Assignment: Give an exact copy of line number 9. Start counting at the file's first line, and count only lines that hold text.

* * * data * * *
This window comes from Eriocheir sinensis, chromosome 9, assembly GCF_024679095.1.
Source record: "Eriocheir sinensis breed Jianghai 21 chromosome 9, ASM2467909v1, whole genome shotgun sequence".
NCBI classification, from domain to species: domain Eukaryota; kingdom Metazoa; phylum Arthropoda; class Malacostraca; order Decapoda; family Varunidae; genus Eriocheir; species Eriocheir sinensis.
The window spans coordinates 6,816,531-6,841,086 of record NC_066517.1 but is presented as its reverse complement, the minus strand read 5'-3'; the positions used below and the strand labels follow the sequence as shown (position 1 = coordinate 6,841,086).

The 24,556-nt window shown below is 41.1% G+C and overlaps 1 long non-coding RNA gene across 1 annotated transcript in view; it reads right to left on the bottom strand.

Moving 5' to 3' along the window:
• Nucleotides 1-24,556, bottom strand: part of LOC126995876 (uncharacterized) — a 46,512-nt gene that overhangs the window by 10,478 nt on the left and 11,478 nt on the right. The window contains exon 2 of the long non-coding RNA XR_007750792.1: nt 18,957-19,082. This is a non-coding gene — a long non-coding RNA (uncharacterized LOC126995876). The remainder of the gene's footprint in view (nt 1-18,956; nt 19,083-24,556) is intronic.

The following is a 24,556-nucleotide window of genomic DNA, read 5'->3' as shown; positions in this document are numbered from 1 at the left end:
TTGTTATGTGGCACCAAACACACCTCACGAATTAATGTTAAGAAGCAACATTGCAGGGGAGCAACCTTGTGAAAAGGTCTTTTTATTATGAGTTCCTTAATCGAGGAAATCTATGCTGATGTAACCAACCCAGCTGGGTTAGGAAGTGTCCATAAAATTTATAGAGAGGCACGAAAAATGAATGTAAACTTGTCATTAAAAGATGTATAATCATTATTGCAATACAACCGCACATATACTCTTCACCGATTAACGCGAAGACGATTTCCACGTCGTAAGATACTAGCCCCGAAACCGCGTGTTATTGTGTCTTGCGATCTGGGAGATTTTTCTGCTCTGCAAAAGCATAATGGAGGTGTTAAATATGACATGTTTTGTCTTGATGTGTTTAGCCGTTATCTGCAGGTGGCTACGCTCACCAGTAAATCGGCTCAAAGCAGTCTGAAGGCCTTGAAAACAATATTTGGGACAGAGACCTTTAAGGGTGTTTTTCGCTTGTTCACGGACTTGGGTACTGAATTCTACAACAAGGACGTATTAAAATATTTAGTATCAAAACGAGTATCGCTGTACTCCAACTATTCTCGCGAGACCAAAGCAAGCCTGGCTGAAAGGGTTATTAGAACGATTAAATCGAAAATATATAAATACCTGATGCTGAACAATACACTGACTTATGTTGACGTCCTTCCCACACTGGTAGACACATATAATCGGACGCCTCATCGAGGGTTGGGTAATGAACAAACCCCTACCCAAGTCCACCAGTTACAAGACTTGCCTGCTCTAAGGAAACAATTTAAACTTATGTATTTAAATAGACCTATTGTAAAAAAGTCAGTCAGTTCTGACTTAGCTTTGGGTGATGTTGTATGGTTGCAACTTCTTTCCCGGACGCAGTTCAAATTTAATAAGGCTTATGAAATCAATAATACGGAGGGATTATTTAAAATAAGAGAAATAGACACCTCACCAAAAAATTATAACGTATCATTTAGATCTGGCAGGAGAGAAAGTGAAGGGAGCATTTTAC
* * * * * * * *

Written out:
TTGTTATGTGGCACCAAACACACCTCACGAATTAATGTTAAGAAGCAACATTGCAGGGGAGCAACCTTGTGAAAAGGTCTTTTTATTATGAGTTCCTTAATCGAGGAAATCTATGCTGATGTAACCAACCCAGCTGGGTTAGGAAGTGTCCATAAAATTTATAGAGAGGCACGAAAAATGAATGTAAACTTGTCATTAAAAGATGTATAATCATTATTGCAATACAACCGCACATATACTCTTCACCGATTAACGCGAAGACGATTTCCACGTCGTAAGATACTAGCCCCGAAACCGCGTGTTATTGTGTCTTGCGATCTGGGAGATTTTTCTGCTCTGCAAAAGCATAATGGAGGTGTTAAATATGACATGTTTTGTCTTGATGTGTTTAGCCGTTATCTGCAGGTGGCTACGCTCACCAGTAAATCGGCTCAAAGCAGTCTGAAGGCCTTGAAAACAATATTTGGGACAGAGACCTTTAAGGGTGTTTTTCGCTTGTTCACGGACTTGGGTACTGAATTCTACAACAAGGACGTATTAAAATATTTAGTATCAAAACGAGTATCGCTGTACTCCAACTATTCTCGCGAGACCAAAGCAAGCCTGGCTGAAAGGGTTATTAGAACGATTAAATCGAAAATATATAAATACCTGATGCTGAACAATACACTGACTTATGTTGACGTCCTTCCCACACTGGTAGACACATATAATCGGACGCCTCATCGAGGGTTGGGTAATGAACAAACCCCTACCCAAGTCCACCAGTTACAAGACTTGCCTGCTCTAAGGAAACAATTTAAACTTATGTATTTAAATAGACCTATTGTAAAAAAGTCAGTCAGTTCTGACTTAGCTTTGGGTGATGTTGTATGGTTGCAACTTCTTTCCCGGACGCAGTTCAAATTTAATAAGGCTTATGAAATCAATAATACGGAGGGATTATTTAAAATAAGAGAAATAGACACCTCACCAAAAAATTATAACGTATCATTTAGATCTGGCAGGAGAGAAAGTGAAGGGAGCATTTTAC